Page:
The long run fallacy

5 May, 2016 at 10:06 | Posted in Economics | 5 Comments

It appears to me that one great cause of our difference in opinion, on the subjects which we have so often discussed, is that you have always in your mind the immediate and temporary effects of particular changes—whereas I put these immediate and temporary effects quite aside, and fix my whole attention on the permanent state of things which will result from them.

Letter from Ricardo to Malthus January 1817

long run.jpgOn this issue Keynes agreed with Malthus, and it was probably the debate between Ricardo and Malthus that Keynes was thinking about when he formulated his most well-known aphorism, in A Tract on Monetary Reform (1923):

But this long run is a misleading guide to current affairs. In the long run we are all dead. Economists set themselves too easy, too useless a task, if in tempestuous seasons they can only tell us, that when the storm is long past, the ocean is flat again.



  1. My own reading of Keynes is that while he did not focus entirely on the long-run, he wasn’t entirely focussed on the short-run either. In the short-run extrapolation from econometric is generally sound, uncertainty typically becomes dominant in the longer-term. The short run is normally at least days, but in crises it can become much less.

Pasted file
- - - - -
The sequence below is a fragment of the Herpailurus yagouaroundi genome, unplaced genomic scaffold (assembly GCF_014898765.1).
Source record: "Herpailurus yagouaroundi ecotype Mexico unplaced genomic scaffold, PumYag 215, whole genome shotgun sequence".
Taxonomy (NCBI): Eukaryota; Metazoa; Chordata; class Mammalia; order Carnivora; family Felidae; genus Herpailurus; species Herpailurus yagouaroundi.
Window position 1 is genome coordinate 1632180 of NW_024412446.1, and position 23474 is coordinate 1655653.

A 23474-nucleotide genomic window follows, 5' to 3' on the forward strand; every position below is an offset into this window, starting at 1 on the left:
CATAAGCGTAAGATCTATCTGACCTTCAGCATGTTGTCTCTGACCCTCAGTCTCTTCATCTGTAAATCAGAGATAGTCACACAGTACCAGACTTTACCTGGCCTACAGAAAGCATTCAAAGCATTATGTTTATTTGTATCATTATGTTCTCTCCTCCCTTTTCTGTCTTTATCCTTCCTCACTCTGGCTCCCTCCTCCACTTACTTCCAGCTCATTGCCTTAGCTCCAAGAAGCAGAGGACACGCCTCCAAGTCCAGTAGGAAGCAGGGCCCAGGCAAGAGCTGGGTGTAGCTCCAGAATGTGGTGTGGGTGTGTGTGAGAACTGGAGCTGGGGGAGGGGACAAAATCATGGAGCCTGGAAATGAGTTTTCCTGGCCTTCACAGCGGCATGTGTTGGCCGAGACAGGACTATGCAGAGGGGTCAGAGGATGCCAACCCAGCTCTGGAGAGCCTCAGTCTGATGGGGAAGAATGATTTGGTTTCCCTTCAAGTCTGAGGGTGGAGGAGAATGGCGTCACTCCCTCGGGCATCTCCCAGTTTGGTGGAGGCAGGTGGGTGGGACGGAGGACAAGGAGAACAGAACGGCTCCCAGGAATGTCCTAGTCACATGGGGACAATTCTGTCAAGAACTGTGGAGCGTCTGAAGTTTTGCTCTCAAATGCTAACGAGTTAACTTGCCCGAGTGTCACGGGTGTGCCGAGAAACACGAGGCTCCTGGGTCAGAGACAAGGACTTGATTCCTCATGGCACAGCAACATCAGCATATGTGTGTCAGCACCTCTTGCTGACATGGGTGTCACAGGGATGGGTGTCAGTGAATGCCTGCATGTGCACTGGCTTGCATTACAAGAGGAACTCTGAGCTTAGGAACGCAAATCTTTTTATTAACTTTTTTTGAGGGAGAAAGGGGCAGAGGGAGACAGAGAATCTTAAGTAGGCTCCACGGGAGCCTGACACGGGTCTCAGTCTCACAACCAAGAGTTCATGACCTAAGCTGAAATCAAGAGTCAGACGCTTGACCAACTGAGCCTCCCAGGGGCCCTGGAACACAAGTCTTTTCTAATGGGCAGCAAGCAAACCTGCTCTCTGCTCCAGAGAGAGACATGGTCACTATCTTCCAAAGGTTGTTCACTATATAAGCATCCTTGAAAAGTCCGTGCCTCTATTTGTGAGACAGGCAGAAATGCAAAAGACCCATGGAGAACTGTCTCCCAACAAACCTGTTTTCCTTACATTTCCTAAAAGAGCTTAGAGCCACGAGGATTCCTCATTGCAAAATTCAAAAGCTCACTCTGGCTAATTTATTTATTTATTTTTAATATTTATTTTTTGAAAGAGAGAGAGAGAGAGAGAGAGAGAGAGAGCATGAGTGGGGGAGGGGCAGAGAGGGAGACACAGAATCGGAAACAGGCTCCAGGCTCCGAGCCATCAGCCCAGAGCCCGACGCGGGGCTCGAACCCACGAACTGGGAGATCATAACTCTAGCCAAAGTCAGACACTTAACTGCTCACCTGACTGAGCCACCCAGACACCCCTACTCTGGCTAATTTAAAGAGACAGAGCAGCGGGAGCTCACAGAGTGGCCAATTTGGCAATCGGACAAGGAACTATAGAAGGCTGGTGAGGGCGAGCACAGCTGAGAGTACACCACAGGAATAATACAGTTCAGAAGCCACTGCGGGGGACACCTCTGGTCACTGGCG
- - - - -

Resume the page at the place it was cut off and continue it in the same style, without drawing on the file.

So whatever Keynes might have thought, I think the hard ground is between Ricardo and Malthus, and it matters.

  2. “The most frequent fallacy by far today, the fallacy that emerges again and again in nearly every conversation that touches on economic affairs, the error of a thousand political speeches, the central sophism of the “new” economics, is to concentrate on the short-run effects of policies on special groups and to ignore or belittle the long-run effects on the community as a whole.”
    — Henry Hazlitt in Economics in One Lesson

    • The “One Lesson” of Henry Hazlitt is not to allow only for the long run, but it was specifically to examine the current situation but most importantly to include more than the single effect about which many would-be economists are interested. In fact there are always two opposing effects that apply (or even more) and this kind of macro-economy is what is modeled in my recent book.

  3. Yes of course why would you bother dealing with the trials and tribulations of tens of millions currently unemployed when you can fantasize about all those happily enjoying the fruits of full employment at some point in the future, a point in time which recedes into the future at the rate at which time passes.

    Fantasy as panacea.

  4. I think the best along this line is Harry Hopkins:
    “People don’t eat in the long run. They eat every day.”

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